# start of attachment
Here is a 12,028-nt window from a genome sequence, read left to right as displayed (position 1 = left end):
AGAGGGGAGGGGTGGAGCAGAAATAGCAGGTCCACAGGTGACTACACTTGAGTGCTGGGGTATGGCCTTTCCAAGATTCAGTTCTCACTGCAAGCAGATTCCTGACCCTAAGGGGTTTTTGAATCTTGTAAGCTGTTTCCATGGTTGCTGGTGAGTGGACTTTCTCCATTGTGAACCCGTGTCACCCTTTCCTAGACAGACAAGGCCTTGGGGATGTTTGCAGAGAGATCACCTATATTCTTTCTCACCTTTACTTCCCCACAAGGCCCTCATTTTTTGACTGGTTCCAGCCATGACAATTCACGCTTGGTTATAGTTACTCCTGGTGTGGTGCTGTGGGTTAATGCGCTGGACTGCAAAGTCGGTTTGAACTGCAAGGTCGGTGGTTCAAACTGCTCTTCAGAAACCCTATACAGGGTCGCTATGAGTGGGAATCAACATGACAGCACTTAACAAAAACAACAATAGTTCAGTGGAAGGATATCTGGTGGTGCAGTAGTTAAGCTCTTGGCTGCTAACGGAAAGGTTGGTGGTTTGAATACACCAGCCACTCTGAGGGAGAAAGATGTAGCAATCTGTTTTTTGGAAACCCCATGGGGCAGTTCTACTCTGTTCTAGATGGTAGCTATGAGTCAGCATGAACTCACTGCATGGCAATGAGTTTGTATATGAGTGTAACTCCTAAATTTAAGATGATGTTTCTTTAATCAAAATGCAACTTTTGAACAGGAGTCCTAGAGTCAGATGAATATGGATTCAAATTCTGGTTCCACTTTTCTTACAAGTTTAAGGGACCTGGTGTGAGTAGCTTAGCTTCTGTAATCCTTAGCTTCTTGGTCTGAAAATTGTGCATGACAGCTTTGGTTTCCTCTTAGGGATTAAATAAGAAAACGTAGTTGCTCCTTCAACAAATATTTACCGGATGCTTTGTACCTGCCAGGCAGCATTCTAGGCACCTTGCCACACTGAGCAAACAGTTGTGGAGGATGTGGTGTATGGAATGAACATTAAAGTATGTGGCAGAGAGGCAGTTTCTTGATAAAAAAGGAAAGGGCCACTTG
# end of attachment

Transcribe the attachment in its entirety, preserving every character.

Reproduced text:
Here is a 12,028-nt window from a genome sequence, read left to right as displayed (position 1 = left end):
AGAGGGGAGGGGTGGAGCAGAAATAGCAGGTCCACAGGTGACTACACTTGAGTGCTGGGGTATGGCCTTTCCAAGATTCAGTTCTCACTGCAAGCAGATTCCTGACCCTAAGGGGTTTTTGAATCTTGTAAGCTGTTTCCATGGTTGCTGGTGAGTGGACTTTCTCCATTGTGAACCCGTGTCACCCTTTCCTAGACAGACAAGGCCTTGGGGATGTTTGCAGAGAGATCACCTATATTCTTTCTCACCTTTACTTCCCCACAAGGCCCTCATTTTTTGACTGGTTCCAGCCATGACAATTCACGCTTGGTTATAGTTACTCCTGGTGTGGTGCTGTGGGTTAATGCGCTGGACTGCAAAGTCGGTTTGAACTGCAAGGTCGGTGGTTCAAACTGCTCTTCAGAAACCCTATACAGGGTCGCTATGAGTGGGAATCAACATGACAGCACTTAACAAAAACAACAATAGTTCAGTGGAAGGATATCTGGTGGTGCAGTAGTTAAGCTCTTGGCTGCTAACGGAAAGGTTGGTGGTTTGAATACACCAGCCACTCTGAGGGAGAAAGATGTAGCAATCTGTTTTTTGGAAACCCCATGGGGCAGTTCTACTCTGTTCTAGATGGTAGCTATGAGTCAGCATGAACTCACTGCATGGCAATGAGTTTGTATATGAGTGTAACTCCTAAATTTAAGATGATGTTTCTTTAATCAAAATGCAACTTTTGAACAGGAGTCCTAGAGTCAGATGAATATGGATTCAAATTCTGGTTCCACTTTTCTTACAAGTTTAAGGGACCTGGTGTGAGTAGCTTAGCTTCTGTAATCCTTAGCTTCTTGGTCTGAAAATTGTGCATGACAGCTTTGGTTTCCTCTTAGGGATTAAATAAGAAAACGTAGTTGCTCCTTCAACAAATATTTACCGGATGCTTTGTACCTGCCAGGCAGCATTCTAGGCACCTTGCCACACTGAGCAAACAGTTGTGGAGGATGTGGTGTATGGAATGAACATTAAAGTATGTGGCAGAGAGGCAGTTTCTTGATAAAAAAGGAAAGGGCCACTTG